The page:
The results found that CCTA patients were diagnosed 54 percent faster than MPI patients and the total costs of care were 38 percent lower with the CCTA group. Major adverse cardiac events were no different for each diagnostic strategy. The CCTA patients were also exposed to less radiation than the MPI patients (11.5 vs 12.8 mSv).
Since about 8 million U.S. patients require emergency department evaluation for acute chest pain annually, widespread CCTA use could have a major impact on costs, said DeAnn Haas, RT (R) (CT) (MR), GE Heathcare marketing manager of CT segment.
Cooper predicts lower dose, increased resolution and accuracy and the cost-effectiveness of CT over catheterization and MPI will help expand the appropriate use criteria for cardiac CT.
The Next Step: CT Myocardial Perfusion Imaging
A major advance on the horizon for CT is myocardial perfusion imaging. CT is excellent at imaging anatomy, but the question of whether an occlusion in a vessel merits treatment has been left to follow-up nuclear perfusion imaging or evaluation in a cath lab using catheter-based fractional flow reserve (FFR) measurements. If clinical trial data can prove cardiac CT is also accurate at imaging perfusion, it might eliminate the need for additional nuclear imaging scans or diagnostic catheterizations.
“We have gotten to the point where we can show the anatomy very well, but now CT may be able to provide FFR and perfusion information as well,” said Haas.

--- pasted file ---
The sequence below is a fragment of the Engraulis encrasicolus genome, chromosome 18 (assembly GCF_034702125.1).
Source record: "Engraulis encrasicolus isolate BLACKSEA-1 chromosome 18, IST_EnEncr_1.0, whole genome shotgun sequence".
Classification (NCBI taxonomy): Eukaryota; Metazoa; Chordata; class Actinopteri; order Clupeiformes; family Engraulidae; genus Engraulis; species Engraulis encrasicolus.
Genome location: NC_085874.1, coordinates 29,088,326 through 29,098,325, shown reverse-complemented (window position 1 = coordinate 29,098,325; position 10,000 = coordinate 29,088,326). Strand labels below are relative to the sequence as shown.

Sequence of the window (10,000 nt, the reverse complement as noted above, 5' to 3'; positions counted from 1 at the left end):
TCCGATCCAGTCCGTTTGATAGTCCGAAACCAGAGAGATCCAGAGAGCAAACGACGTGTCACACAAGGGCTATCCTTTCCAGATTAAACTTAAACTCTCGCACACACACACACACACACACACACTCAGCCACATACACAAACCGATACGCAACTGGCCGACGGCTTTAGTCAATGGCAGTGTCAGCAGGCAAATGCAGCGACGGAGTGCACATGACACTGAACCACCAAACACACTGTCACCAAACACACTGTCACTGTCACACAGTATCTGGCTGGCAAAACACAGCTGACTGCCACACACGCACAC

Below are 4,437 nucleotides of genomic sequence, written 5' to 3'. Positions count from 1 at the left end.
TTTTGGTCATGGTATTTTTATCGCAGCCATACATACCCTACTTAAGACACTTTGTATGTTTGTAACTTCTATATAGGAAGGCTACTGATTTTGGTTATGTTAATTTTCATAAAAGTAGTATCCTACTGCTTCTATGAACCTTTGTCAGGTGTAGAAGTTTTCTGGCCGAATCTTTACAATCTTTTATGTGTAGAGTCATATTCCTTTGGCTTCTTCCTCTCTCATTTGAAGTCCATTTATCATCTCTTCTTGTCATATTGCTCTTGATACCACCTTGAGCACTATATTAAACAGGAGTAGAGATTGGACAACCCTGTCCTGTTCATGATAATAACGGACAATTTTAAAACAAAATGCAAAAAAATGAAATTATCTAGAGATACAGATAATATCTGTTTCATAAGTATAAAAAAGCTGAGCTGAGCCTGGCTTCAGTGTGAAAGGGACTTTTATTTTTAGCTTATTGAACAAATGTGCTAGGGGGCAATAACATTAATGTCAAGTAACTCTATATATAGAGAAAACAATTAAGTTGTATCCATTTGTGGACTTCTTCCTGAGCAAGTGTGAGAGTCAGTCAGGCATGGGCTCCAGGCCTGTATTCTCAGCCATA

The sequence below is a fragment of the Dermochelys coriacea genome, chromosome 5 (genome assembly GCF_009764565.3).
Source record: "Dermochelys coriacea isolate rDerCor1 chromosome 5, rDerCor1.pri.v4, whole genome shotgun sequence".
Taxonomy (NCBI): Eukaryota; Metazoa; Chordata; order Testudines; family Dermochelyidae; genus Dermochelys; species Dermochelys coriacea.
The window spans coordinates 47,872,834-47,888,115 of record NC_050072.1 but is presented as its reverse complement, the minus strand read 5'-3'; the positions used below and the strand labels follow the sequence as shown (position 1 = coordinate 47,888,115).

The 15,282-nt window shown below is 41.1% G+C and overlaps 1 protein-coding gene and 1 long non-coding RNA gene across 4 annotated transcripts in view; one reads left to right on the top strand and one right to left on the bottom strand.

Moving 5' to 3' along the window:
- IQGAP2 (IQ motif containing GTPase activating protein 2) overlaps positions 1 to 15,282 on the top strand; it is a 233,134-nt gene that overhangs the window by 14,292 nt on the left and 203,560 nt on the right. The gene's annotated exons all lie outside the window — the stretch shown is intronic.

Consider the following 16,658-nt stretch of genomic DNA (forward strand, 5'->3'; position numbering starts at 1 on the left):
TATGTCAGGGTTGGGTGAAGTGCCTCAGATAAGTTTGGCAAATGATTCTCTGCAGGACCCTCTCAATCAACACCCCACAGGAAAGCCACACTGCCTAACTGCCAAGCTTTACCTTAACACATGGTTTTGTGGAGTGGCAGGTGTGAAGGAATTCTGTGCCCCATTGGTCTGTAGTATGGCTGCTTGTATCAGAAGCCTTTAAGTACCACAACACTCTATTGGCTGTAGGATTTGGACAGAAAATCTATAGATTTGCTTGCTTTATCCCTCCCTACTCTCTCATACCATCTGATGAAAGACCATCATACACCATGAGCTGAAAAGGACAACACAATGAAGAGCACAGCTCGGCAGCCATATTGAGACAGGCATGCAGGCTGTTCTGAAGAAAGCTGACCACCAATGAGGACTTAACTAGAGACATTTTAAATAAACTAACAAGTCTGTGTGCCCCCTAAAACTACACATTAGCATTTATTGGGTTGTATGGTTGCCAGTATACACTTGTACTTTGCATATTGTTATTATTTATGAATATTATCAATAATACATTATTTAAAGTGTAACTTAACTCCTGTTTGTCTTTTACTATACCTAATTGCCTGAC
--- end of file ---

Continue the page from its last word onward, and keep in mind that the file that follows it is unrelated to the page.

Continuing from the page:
Haas said FFR-CT is being developed by HeartFlow, a California software company. The technology is being evaluated in the DeFACTO (Determination of Fractional Flow Reserve by Anatomic Computed Tomographic Angiography) trial. The prospective, multi-center trial, conducted at up to 20 U.S., Canadian, European and Asian centers, is designed to determine the diagnostic performance of HeartFlow’s CT-FLOW software by CCTA for noninvasive assessment of the hemodynamic significance of coronary lesions, as compared to direct measurement of FFR during cardiac catheterization as a reference standard.
Recent hardware advances, especially larger detector sizes, have also enabled CT perfusion imaging, since the whole heart and its blood flow can be frozen in one moment in time. For example, Cooper said Toshiba’s 320-slice scanner can capture the entire heart in less than one second and offers better temporal resolution without stitching or motion artifacts from lower-slice systems. He explained the speed and large imaging area of the 320-slice scanner allow imaging of perfusion through the organ and wash out to identify areas of ischemia. “It really is a game-changing technology,” Cooper said.
However, compelling clinical trial data is needed to prove CT perfusion imaging has clinical utility over the standard of nuclear MPI and/or invasive diagnostic cath lab angiography procedures. Cooper said the Combined Noninvasive Coronary Angiography and Myocardial Perfusion Imaging Using 320 Detector Computed Tomography (Core320) trial was developed to show how CT fares against both diagnostic catheter angiography and CT perfusion versus SPECT perfusion imaging.
“We hope to show cardiac CT is more effective and cost-effective than the traditional procedures,” Cooper said.